For over a century, feminists have campaigned for women’s sex-based rights, despite the violent backlash from men. They recognised that women’s health and well-being, participation in public life and their ability to escape abuse were the most urgent human rights issues affecting the female sex. The backlash from men was carried out in the physical – by using oppression and violence – but it was justified with metaphysical theories about women’s brains, a feminine psyche and the innate nature of gender stereotypes. Obscure scientific methods of dubious significance, like phrenology, kept being devised to try and substantiate this empirically. 

Needless to say, such methods have been abandoned as quackery, and we now know that none of the assumptions about women on which male supremacy was based were correct. Despite this, the tendency toward justifying discrimination against women and girls has not disappeared with technological advancements in the 21st century. Now, instead of phrenology and fanciful ideas about “wandering wombs”, we have brain scans being used to allegedly prove that feminine males and masculine females were “born in the wrong body” and that their psychological distress can be cured by medical and surgical procedures designed to make them resemble the opposite sex.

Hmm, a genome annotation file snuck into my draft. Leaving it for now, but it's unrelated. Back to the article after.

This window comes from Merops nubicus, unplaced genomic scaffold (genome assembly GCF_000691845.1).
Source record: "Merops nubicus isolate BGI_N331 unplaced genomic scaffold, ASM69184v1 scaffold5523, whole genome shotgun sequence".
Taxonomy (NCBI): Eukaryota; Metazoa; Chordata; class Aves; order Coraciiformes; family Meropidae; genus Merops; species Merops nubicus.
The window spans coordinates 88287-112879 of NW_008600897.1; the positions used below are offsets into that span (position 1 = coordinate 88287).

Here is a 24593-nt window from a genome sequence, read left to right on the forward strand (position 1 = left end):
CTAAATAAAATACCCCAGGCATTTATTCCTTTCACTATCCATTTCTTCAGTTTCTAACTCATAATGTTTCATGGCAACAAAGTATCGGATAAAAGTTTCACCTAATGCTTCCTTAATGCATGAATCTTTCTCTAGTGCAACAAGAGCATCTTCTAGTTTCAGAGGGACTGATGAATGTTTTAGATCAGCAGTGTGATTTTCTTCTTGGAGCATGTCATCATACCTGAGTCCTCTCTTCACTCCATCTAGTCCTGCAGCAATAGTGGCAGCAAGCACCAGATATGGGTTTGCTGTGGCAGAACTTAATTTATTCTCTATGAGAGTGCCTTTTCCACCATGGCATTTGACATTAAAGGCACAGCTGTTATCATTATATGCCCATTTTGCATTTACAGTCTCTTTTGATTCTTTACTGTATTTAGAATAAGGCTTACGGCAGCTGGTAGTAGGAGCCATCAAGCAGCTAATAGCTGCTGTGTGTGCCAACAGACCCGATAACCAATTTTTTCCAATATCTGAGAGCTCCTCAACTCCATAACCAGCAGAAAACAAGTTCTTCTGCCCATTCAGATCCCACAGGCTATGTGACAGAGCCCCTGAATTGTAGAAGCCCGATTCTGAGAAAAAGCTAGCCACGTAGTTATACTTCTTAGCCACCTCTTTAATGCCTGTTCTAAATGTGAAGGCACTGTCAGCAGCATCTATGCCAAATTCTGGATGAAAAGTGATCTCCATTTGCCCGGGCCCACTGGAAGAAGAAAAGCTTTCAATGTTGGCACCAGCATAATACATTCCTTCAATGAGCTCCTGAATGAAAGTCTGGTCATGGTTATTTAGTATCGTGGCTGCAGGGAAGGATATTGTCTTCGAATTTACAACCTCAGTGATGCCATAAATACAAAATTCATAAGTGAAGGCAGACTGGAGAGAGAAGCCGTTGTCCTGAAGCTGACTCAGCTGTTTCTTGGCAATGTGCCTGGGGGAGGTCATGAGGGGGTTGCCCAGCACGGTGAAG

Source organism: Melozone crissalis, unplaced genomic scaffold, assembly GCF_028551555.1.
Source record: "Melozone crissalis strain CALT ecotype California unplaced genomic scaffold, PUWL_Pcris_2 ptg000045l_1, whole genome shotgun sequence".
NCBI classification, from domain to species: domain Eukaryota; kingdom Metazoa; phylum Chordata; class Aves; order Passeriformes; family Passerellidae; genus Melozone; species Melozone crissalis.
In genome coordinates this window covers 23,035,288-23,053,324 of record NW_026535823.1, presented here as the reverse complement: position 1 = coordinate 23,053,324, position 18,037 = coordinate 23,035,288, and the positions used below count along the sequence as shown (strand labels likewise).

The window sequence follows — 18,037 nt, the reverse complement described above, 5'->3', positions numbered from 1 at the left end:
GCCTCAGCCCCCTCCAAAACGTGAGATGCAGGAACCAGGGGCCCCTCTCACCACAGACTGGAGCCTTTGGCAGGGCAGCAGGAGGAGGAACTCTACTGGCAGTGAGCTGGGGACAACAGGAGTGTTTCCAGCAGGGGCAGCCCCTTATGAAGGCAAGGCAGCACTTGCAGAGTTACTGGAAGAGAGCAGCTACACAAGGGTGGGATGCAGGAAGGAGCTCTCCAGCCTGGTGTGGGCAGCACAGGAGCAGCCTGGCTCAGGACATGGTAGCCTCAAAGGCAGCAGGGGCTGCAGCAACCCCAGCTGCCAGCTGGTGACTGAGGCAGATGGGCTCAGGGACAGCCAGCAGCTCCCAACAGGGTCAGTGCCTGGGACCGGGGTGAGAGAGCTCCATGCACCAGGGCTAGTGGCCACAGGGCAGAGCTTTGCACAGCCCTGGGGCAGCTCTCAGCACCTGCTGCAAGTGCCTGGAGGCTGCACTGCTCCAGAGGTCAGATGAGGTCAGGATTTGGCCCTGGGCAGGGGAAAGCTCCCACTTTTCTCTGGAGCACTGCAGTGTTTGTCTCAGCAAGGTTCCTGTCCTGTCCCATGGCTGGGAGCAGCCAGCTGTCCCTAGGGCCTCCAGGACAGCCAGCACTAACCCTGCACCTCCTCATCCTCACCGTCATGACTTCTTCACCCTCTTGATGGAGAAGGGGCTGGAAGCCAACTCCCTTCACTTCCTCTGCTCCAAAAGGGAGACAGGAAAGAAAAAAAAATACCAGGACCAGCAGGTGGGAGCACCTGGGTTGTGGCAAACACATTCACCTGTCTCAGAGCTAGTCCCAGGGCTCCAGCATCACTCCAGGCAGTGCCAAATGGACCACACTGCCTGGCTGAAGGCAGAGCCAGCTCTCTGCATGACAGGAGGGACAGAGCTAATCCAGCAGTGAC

This collection of essays is my testament to the feminists who have campaigned so painfully and courageously, and for so long, and those that continue to fight to this day – and beyond.